Ideas Shared at Public Meeting

September 8, 2006 at 9:42 am 5 comments

Despite an unforseen conflict with the high school’s open house–and resulting parking problems–about 65 residents attended the September 6 public meeting about plans for a new aquatic center.  Scott Hunsacker of Councilman-Hunsacker, the consulting firm that is conducting the feasibility study, made a brief presentation that included pictures of state-of-the art centers around the country. The facilities ranged in style and price from moderate to high end, with the idea of showing residents the various options that might or might not be included in Mt. Lebanon’s aquatic center.

Following the presentation, the group broke into four sub groups with municipal staff members acting as facilitators and brainstormed around four topics, with their ideas recorded for the consultants to study later.  The questions were: Which of the following uses for a swim center–recreation, competition, wellness, or lessons–would you give the highest priority?  If you could retain one thing about the existing Mt. Lebanon Pool, what would it be?  If you could change one thing about the existing Mt. Lebanon Pool, what would it be? (If money were no object), what amenities would you like to see included?)

The groups, which made presentations at the end, unanimously agreed that recreation should take top priority. (Most people included wellness activities as a form of recreation). Participants also unanimously agreed,  that teaching every child to swim should remain a goal and that a new facility should provide for the same types of competition that currently take place in Mt. Lebanon’s 50-meter outdoor pool.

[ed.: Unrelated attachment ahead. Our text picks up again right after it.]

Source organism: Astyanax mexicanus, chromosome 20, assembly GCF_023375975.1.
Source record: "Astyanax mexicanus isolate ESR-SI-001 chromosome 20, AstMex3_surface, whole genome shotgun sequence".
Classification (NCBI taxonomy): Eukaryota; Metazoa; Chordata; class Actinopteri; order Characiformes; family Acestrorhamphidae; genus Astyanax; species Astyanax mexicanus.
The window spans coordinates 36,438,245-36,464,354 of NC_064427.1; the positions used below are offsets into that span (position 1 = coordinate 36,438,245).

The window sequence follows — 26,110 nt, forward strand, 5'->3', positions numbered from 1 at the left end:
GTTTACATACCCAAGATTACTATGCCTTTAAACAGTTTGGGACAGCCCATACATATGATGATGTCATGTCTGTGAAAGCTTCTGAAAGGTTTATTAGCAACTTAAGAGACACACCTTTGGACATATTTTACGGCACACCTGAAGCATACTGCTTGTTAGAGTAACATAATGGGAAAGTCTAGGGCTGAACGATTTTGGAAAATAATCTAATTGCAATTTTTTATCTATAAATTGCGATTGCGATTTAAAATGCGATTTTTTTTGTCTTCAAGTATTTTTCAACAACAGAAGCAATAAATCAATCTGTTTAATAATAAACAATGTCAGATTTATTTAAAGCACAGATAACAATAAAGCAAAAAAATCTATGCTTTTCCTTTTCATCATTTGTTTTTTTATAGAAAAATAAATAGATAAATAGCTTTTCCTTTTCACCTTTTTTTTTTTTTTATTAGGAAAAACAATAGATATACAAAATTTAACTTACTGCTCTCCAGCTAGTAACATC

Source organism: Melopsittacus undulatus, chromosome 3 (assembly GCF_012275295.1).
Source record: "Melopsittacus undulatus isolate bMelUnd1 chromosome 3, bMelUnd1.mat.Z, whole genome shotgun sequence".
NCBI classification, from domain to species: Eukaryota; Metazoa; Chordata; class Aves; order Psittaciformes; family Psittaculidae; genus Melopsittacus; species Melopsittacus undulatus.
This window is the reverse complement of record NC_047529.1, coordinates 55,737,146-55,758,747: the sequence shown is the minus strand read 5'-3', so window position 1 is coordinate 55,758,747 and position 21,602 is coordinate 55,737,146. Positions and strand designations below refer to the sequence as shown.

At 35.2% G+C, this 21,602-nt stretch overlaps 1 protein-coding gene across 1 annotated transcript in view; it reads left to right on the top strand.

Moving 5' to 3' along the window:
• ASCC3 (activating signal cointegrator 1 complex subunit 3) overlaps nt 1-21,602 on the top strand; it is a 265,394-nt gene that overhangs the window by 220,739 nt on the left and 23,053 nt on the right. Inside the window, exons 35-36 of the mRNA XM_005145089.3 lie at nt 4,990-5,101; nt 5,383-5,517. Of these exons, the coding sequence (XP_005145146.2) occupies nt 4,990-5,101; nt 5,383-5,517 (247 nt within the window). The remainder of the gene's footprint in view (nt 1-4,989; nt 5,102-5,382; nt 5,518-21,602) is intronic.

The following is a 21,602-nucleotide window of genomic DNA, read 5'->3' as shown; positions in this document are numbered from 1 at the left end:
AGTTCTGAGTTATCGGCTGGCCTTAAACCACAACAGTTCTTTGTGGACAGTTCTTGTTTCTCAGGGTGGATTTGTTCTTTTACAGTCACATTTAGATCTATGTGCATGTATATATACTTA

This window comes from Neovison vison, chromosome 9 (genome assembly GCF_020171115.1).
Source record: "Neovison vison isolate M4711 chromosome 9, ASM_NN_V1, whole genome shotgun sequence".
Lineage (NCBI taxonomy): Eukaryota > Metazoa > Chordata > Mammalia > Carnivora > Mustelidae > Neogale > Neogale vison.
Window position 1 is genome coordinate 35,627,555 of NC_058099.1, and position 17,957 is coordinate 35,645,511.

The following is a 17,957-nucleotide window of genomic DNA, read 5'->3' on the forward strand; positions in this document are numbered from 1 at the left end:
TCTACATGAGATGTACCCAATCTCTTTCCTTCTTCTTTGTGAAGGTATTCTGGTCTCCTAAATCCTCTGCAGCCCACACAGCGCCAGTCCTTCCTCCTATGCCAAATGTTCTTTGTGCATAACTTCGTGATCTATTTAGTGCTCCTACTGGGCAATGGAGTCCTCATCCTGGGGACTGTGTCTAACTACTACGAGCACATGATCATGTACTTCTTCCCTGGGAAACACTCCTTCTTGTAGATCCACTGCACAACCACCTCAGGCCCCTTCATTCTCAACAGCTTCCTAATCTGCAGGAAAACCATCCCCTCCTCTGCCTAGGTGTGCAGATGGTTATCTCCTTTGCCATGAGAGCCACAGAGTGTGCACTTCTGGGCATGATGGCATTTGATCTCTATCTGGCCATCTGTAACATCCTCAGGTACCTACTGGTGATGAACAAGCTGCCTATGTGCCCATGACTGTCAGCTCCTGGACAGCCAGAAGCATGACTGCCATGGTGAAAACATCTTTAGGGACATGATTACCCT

Common requests were for heated water, zero-depth entry, more shade, more deck chairs, a baby pool connected to the main pool and nicer locker rooms. Most people favored retaining the current “footprint” and having a limited but not huge number of recreational amenities such as the existing water slide and sprinkler.

At the evening’s end, each group was asked to present two points that summarized its discussions.  Basically, people agreed that they wanted an updated, clean, safe aquatic center that would meet the needs of residents of all interests and ages–a pool with some recreational amenities but not too many “bells and whistles.”  And all agreed that is is critical for the school district and the municipality to coordinate their separate renovation plans so that there is not a substantial duplication of effort of an undue burden placed on taxpayers.

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You ask; we answer Aquatic Center is Removed from Bond Issue but Planning Continues

5 Comments Add your own

  • 1. Tom Ross  |  September 9, 2006 at 11:30 am

    First, I must wonder whether there truly is a need for a new pool at this time. We seem often to be driven as a community by the felt need to have the newest and biggest “state of the art” public facility. But what has made our family’s life in Mt. Lebanon enjoyable has typically had little to do with astroturf fields or big new public buildings but rather the sense of community, the old well-maintained homes on tree-lined streets, and the kindness of neighbors.